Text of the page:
After a quick fifteen days, in which Dana feels empty and broken, while beginning to show signs of post-traumatic stress disorder (PTSD), she returns to the Antebellum South for the final time. As soon as Dana comes to, a disheveled Rufus tackles her in relief and without a word leads her to the barn where Alice hangs, adorned in her nicest clothes as if dressed for the occasion. This is the moment where the novel drastically shifts. Dana stands by and watches as Rufus deals with the loss of Alice, which was caused by his own childish behavior. Rufus told Alice that he had sold their children, when in reality, he sent them to live with his aunt, causing Alice to break down and take her own life. His attempt to establish some type of power over Alice, like with Dana, ends in him losing one of the only people he truly loved. His immature and idiotic actions have again ended in him losing something, which furthers his depressive state. His actions are now negatively affecting him too. Throughout this stay, Rufus becomes even more dependent on Dana. Now that Alice is gone, we see that the sexual attraction he once had towards Alice transitions to Dana in an inappropriate and aggressive way. While speaking with Rufus and noticing his change in attitude towards her, Dana thinks to herself, “No Alice to take the pressure off anymore” (Butler 256). She knows that he has these urges and becomes determined to get home before she is forced to make a tough but necessary decision. However, Rufus has other plans. “’You were one woman,’ he said. ‘You and her. One woman. Two halves of a whole,’” states Rufus, as he attempts to make sexual advances towards Dana (257). In the end, Dana is forced to make the difficult decision that she feared and, in an act to escape and finally save herself from Rufus, Dana takes her knife and stabs him until his body goes limp. She pushes Rufus off of her, his arm still latched onto her, and then she is transported back to 1976. However, the arm that was still tangled with Rufus’ becomes the wall of her living room, symbolizing Rufus’ obsessive and brutal hold on her. Dana’s arm becomes warped and has to be amputated, and this everlasting injury is the constant reminder of her time in the Antebellum South. Even once everything is said and done, Dana has to live without an arm and with the reminder that Rufus was once, and always will be, a part of her life. Instead of Rufus’ death freeing her, Dana is forever changed. She is harder, tougher, and deformed all because of him.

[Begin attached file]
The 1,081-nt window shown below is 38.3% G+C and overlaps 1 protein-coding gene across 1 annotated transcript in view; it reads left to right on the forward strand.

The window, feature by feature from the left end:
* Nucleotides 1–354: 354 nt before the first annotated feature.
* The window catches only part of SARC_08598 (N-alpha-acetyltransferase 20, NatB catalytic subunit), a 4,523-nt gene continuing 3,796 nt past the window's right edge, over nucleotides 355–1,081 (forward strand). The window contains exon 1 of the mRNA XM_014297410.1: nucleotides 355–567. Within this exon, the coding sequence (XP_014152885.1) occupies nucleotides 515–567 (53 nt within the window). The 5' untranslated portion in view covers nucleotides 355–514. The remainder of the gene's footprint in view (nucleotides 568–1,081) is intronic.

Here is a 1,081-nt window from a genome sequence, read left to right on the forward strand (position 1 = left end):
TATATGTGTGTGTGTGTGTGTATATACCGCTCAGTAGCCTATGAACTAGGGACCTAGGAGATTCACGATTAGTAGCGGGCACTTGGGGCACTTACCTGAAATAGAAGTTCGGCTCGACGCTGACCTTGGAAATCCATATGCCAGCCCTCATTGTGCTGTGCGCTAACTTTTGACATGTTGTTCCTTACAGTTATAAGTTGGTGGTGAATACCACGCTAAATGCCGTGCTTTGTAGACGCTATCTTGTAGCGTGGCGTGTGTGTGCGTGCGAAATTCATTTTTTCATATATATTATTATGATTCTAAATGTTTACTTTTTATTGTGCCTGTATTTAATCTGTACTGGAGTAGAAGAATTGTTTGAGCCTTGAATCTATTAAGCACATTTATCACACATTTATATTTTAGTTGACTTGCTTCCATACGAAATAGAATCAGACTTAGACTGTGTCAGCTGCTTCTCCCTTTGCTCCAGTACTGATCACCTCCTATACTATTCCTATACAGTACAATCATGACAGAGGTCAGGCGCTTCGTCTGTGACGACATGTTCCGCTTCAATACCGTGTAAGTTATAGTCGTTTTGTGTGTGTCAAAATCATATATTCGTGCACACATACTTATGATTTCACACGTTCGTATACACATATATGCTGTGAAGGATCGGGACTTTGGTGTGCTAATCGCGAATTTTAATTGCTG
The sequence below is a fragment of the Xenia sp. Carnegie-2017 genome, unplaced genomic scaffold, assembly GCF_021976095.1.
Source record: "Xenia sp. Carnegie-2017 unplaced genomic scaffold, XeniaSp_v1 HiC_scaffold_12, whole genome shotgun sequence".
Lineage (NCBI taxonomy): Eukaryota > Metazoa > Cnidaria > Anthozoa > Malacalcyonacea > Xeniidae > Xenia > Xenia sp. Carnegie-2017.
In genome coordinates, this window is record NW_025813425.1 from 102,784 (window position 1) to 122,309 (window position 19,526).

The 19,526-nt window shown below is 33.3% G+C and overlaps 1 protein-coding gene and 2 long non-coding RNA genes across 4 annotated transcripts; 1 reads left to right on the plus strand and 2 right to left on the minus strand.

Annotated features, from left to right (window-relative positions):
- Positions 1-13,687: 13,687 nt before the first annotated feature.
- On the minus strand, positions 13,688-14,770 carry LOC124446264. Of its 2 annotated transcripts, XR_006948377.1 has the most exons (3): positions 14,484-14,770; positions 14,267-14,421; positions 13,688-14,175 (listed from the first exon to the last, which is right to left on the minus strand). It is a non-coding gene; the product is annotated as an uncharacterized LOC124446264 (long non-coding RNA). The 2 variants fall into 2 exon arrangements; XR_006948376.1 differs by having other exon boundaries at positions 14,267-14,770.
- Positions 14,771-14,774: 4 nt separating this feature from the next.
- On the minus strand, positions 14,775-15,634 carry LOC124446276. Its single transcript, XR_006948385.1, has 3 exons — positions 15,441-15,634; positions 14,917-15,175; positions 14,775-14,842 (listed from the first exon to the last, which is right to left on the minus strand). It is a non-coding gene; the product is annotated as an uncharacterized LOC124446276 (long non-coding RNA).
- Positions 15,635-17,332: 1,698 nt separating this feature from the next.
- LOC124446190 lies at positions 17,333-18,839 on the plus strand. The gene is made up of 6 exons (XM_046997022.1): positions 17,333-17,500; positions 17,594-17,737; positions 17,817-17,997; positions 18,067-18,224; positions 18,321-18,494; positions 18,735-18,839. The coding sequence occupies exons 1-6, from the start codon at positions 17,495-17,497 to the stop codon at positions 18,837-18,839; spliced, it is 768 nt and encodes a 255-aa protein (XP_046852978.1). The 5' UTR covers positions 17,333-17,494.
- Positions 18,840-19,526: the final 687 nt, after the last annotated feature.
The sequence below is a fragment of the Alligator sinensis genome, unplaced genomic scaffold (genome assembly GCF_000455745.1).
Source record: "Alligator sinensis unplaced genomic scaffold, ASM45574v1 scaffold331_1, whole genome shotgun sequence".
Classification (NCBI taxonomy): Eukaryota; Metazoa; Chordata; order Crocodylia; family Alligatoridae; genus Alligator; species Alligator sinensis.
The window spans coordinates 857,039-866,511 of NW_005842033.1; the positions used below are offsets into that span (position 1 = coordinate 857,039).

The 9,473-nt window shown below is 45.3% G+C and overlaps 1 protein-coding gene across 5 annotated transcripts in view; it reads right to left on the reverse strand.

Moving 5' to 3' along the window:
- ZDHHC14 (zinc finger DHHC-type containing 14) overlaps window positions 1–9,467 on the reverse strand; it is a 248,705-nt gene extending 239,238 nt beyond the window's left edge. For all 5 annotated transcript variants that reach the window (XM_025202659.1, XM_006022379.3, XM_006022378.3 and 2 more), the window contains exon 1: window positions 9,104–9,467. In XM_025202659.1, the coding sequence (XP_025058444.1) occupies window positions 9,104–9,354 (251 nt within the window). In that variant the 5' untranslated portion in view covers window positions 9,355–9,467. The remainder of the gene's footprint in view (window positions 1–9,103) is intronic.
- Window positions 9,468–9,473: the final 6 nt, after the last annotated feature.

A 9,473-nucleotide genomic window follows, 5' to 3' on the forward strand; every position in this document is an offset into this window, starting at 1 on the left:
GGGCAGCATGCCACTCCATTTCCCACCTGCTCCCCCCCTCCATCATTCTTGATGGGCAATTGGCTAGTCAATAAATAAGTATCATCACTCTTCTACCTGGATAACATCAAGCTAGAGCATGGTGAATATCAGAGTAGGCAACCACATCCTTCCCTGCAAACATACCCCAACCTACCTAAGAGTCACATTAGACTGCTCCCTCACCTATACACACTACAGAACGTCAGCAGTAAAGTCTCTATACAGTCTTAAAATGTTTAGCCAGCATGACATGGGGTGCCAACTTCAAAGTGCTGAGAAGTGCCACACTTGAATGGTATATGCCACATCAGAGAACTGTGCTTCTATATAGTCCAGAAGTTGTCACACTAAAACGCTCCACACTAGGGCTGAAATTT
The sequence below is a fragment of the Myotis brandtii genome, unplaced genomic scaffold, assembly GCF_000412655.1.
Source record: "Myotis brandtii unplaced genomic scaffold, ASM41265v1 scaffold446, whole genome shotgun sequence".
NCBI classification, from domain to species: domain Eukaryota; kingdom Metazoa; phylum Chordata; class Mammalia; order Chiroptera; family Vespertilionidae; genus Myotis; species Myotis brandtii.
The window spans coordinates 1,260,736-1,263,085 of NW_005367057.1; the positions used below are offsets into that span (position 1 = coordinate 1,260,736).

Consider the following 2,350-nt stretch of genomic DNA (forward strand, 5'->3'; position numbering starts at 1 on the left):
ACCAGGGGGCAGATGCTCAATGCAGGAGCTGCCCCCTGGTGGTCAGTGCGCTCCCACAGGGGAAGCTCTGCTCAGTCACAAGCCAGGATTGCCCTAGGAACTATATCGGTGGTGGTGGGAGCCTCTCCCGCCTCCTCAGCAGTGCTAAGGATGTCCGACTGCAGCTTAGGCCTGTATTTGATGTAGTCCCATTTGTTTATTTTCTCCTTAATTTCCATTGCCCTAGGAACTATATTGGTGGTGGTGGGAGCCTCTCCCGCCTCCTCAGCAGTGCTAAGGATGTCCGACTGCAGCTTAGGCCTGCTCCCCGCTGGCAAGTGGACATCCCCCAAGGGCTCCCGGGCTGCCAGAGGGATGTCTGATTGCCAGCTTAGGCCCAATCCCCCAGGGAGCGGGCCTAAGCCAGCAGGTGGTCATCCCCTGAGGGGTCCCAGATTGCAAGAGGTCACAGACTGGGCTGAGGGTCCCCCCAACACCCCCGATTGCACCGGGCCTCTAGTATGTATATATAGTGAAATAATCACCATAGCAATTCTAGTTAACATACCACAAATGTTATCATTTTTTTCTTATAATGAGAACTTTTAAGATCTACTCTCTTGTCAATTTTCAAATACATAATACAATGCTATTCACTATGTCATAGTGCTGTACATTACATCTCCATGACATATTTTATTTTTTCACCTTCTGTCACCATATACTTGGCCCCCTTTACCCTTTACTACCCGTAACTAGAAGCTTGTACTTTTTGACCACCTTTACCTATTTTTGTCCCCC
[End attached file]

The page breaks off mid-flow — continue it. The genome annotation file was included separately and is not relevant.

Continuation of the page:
Overall, Rufus’ forced presence in Dana’s life causes her to become a different person. Before these events, Dana was content with her simple life as a writer and a wife, but after Rufus, she became a different version of herself that has to deal with the traumas she endured while being transported into the past. Their relationship shows just how much white men impacted the lives of black women in the nineteenth century. As previously stated, men have been in control of many major events for a long time, and Rufus’ control of Dana’s trips to the past is no different. His control is the cause of the most detrimental outcome throughout this whole experience. Dana is a strong African American woman before, during, and after Rufus, but even these events that occur can’t stop her from breaking, ultimately forcing her to kill him in order to save herself. In the epilogue, Dana goes to find some answers about the past that she begrudgingly called home, but even the few answers she does find, don’t erase her memories or help with the PTSD that she will most likely live with for the rest of her life.

            As demonstrated in Kindred, African American women play an important part in science fiction, as creators and characters. They may be overshadowed or negatively impacted by white men in some cases, but they are out there. Dana, even after going through such a harrowing experience, is able to break through Rufus’ obsessive hold on her and escape. As for Butler, she was able to break the mold and be a successful author in a white male dominated genre, allowing other women and people of color to also find success. Because of the lack of representation in my childhood, I was more determined, as an adult, to find African American women embodied in all sectors and genres of entertainment, especially science fiction. Even before researching this topic, I had already begun to see the growth in the representation of black women all around me. From childhood to now, I have witnessed Zendaya perform as leading lady in several of my favorite TV shows and movies, Danai Gurira kick butt in her role as Okoye in the successful Marvel franchise films Black Panther and Avengers 3 & 4, and so many more black women grow and make their mark in this white dominated world. I am pleased to see that African American women haven’t just been making waves in R&B, comedy, and drama, but their presence has also become more common in science fiction today, as seen in the success of Black Panther. Although equal representation in science fiction is still developing, African American women in all genres are making strides that my younger self would have been much more excited to have seen back then, but that my older self is just as happy to witness now.